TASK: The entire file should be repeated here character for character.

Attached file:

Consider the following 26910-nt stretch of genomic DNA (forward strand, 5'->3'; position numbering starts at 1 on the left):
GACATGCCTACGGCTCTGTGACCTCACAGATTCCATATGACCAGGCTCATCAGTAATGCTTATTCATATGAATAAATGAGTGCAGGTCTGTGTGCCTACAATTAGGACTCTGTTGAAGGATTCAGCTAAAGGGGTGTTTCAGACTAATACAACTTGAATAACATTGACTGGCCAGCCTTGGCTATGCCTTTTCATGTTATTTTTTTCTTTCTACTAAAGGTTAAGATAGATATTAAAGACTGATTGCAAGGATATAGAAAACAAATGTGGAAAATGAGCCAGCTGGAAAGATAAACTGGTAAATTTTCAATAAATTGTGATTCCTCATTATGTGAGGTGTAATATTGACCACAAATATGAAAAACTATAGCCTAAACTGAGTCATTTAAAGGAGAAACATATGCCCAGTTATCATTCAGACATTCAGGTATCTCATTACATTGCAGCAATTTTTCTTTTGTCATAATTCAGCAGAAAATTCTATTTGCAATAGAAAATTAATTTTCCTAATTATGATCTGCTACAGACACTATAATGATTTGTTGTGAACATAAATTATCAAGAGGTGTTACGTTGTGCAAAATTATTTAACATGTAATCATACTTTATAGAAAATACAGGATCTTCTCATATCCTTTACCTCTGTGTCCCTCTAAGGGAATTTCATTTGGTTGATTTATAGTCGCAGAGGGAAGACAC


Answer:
Consider the following 26910-nt stretch of genomic DNA (forward strand, 5'->3'; position numbering starts at 1 on the left):
GACATGCCTACGGCTCTGTGACCTCACAGATTCCATATGACCAGGCTCATCAGTAATGCTTATTCATATGAATAAATGAGTGCAGGTCTGTGTGCCTACAATTAGGACTCTGTTGAAGGATTCAGCTAAAGGGGTGTTTCAGACTAATACAACTTGAATAACATTGACTGGCCAGCCTTGGCTATGCCTTTTCATGTTATTTTTTTCTTTCTACTAAAGGTTAAGATAGATATTAAAGACTGATTGCAAGGATATAGAAAACAAATGTGGAAAATGAGCCAGCTGGAAAGATAAACTGGTAAATTTTCAATAAATTGTGATTCCTCATTATGTGAGGTGTAATATTGACCACAAATATGAAAAACTATAGCCTAAACTGAGTCATTTAAAGGAGAAACATATGCCCAGTTATCATTCAGACATTCAGGTATCTCATTACATTGCAGCAATTTTTCTTTTGTCATAATTCAGCAGAAAATTCTATTTGCAATAGAAAATTAATTTTCCTAATTATGATCTGCTACAGACACTATAATGATTTGTTGTGAACATAAATTATCAAGAGGTGTTACGTTGTGCAAAATTATTTAACATGTAATCATACTTTATAGAAAATACAGGATCTTCTCATATCCTTTACCTCTGTGTCCCTCTAAGGGAATTTCATTTGGTTGATTTATAGTCGCAGAGGGAAGACAC